If ever one is tempted to doubt, as I sometimes am, that ideas matter - I am speaking of ideas without technological applications - one has only to consider the havoc wreaked in recent years by violent Islamists. The pattern and manner of their actions could in no way be explained by economic or narrowly political factors. Recruiting young men and women (even children sometimes) as suicide bombers could only happen in an environment where all notions of decency and love of life had been replaced by poisonous myths, resentment, hatred, a cult of death and whatever else constitutes the ideology of violent Islamism.
I have in recent weeks been posting on this general topic as I educate myself on some of the main figures and groups involved. Paul Berman's book The flight of the intellectuals (Melville House, 2010) has been my main source. Berman has a sharp turn of phrase - for example, he refers to Yusuf al-Qaradawi as "the theologian of the human bomb" - but, more importantly, he has been scrupulous - as far as I can tell - in his presentation of (mainly) other people's research.
Two things struck me particularly: one was the influence of Romanticism on the Islamist cult of death; the second was the closeness of Islamism to extreme Western political ideologies, left and right.
The writings of Hassan al-Banna - founder of the Muslim Brotherhood - seem to have been as much concerned with overturning the Western cultural and political establishment as with religious preoccupations. Though his focus remained on early Islamic ideas and history, he was keen to incorporate modern notions into his ideology and was particularly impressed by the extreme right-wing movements which were flourishing in Europe in the 1920s. The Muslim Brotherhood started in Egypt as a very small, seemingly insignificant group. Al-Banna had great plans for it, however.
A few years later, he wrote of the potential power of small groups with charismatic leaders, citing the example of the Prophet Mohammed. He cited other examples also, though just two from the modern era. One was Ibn Saud, founder of modern Saudi Arabia; the other was Adolf Hitler!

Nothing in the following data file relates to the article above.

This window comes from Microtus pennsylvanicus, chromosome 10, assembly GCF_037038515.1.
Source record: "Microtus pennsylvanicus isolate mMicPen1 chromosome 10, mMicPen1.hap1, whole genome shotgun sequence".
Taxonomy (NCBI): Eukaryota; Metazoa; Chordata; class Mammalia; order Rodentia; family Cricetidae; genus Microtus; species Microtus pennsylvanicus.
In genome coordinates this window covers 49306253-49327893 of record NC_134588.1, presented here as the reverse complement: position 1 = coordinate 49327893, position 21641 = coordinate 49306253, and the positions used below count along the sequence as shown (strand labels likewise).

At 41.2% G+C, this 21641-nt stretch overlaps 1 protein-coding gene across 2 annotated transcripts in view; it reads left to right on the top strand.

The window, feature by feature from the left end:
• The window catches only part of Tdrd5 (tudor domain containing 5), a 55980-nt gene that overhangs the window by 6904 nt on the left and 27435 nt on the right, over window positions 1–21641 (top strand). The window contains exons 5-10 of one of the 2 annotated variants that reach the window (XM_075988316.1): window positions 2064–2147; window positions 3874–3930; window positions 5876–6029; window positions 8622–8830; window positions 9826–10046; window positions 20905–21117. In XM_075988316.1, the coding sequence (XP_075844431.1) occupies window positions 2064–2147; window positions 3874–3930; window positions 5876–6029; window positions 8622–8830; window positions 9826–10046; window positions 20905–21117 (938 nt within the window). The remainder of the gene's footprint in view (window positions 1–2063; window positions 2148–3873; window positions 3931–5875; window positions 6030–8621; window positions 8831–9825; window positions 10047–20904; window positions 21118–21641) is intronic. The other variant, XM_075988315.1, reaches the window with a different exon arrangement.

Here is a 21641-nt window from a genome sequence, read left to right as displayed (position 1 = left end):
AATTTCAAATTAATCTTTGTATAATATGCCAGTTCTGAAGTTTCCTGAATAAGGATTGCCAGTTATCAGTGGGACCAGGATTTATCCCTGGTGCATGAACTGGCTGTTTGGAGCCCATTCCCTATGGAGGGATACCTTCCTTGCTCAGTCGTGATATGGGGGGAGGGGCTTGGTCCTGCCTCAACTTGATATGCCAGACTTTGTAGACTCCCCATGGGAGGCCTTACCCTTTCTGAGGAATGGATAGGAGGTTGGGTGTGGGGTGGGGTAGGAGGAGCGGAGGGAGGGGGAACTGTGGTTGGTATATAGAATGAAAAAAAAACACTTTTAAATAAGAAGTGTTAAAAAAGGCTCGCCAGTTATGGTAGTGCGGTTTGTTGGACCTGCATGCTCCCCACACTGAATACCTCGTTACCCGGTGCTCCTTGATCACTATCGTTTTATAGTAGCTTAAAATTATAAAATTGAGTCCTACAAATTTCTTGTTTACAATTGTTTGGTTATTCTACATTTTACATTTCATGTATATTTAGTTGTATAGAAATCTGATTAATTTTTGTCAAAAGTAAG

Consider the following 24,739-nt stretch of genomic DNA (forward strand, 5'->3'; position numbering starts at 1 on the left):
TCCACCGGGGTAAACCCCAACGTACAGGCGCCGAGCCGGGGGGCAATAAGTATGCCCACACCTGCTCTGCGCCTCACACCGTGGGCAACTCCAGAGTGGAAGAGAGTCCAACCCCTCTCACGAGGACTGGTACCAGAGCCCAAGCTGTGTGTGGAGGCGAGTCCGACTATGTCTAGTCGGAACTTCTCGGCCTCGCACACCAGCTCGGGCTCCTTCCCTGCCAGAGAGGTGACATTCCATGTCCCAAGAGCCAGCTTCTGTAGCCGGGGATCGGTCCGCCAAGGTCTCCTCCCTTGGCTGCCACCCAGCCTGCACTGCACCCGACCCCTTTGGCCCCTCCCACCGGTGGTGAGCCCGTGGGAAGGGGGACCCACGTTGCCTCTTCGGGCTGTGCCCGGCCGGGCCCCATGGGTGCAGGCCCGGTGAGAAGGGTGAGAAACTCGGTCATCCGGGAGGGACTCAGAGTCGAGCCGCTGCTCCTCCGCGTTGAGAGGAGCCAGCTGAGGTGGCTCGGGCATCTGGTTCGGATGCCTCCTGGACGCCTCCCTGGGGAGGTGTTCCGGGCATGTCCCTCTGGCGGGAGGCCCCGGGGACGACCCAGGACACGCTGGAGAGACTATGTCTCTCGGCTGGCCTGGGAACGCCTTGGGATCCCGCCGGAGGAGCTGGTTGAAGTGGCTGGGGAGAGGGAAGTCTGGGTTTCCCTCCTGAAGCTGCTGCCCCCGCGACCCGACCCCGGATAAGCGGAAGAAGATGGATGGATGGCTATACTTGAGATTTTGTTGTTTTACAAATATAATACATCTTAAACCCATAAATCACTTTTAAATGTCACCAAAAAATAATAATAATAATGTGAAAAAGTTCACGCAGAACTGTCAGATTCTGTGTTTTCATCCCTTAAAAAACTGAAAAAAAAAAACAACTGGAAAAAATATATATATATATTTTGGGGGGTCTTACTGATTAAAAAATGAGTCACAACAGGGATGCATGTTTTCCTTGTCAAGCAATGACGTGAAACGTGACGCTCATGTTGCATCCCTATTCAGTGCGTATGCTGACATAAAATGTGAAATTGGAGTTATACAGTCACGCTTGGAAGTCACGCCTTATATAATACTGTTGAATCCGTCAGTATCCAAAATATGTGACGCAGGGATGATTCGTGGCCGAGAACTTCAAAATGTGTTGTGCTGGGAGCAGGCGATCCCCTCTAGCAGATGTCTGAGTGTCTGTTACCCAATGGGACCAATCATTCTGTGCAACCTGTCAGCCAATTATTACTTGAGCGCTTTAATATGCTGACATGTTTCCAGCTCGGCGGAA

"... And who would have believed that that German workingman, Hitler, would ever obtain such immense influence and as successful a realization of his aims as he has?" (Cited Berman, p. 31)
In 1936, in Palestine, the 'Arab Revolt' against the British and the Zionists broke out. "The most violent and intransigent of the Palestinian leaders was the Grand Mufti of Jerusalem, Haj Amin al-Husseini. Al-Banna revered the mufti. He pledged support. He launched a solidarity campaign..." (Berman p. 31)
Membership of the Muslim Brotherhood increased rapidly during this period and reached about two hundred thousand by 1938. Berman's description brings out elements which are suggestive of fascism:
"It was a religious movement, pious and observant. It was intellectually vigorous. It was educationally active. The Brotherhood was athletics-oriented (the Boy Scouts were a direct influence). And welfare-oriented. The Brotherhood was also paramilitary, if only covertly, with an exterior appearance of law-abiding cautiousness. The Brotherhood cultivated the principles of discipline, obedience and adulation of its own Supreme Guide, who turned out to be Hassan al-Banna himself. Each new member swore an oath of loyalty to al-Banna. And the Brotherhood was a revolutionary movement on the grandest of scales." (Berman, pp. 31-32) It sought to subsume local nationalisms into a broader idea of Islamic unity.